Page:Popular Science Monthly Volume 56.djvu/738

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small and equally numerous, and, with the sunlight as the active force, each green cell may contribute to the world's gain in the food substances that enable all creatures to live and move and enjoy a fairly comfortable existence.



THE remarkable longevity of a large number of business houses in China is not due solely to the general conditions of society or to those which are peculiar to the commercial class, but their stability and their fame rest upon a special organization, under which they are united in groups. It is customary for all the houses possessing the same specialty to form an association which I shall call a corporation, reserving to myself the privilege of pointing out a few exceptions to the rule. These corporations, which seem to date from at least three centuries back, are difficult subjects to study.' Various in type, formed by the individuals interested, without the state having had anything to do with their regulations or even perhaps authorized them, they exist by force of custom and live conformably to their traditions, while some, I have been told, have written regulations and even, perhaps, archives—which they have not thought fit to communicate to the public. What is to be learned of them has, therefore, to be deduced from their visible transactions.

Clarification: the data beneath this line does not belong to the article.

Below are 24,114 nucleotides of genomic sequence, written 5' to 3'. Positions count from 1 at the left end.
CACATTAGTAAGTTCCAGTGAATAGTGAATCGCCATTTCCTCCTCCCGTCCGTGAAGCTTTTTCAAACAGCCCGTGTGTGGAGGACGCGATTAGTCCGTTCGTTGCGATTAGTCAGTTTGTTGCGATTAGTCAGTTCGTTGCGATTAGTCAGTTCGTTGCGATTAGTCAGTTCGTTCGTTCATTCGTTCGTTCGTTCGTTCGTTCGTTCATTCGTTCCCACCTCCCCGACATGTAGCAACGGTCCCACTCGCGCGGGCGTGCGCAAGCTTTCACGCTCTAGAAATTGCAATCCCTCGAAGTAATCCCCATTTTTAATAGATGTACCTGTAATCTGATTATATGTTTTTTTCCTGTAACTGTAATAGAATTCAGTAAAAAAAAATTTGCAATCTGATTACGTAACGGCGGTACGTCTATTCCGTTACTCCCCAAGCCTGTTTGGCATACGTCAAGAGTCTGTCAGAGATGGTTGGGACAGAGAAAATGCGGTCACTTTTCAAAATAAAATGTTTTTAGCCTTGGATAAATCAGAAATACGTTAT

The corporation fixes the minimum price of articles of sale, and has secret agents to watch that no house takes less, thereby setting bounds to competition and preventing the injurious depreciation of goods. Only the public suffers from the existence of the minimum, but it does not seem to perceive it, and the Government never interferes except in respect to the price of grain, for which it fixes a maximum, and in times of great stress sells from its own granaries. The corporation, too, as represented in the banks and loan offices, fixes the rates of interest to be paid or received, and the kinds of securities and moneys that shall be accepted. In short, it adjusts the general regulations of business transactions, and defends the common interests of all those associated in it. If one of them is implicated in a judicial proceeding of general interest the corporation sustains him with its credit and its funds. It further takes in hand injuries to the interests of its associates. In 1883 the tea merchants' corporation of Hankow suspecting frauds by the agents of certain foreign houses, asked those houses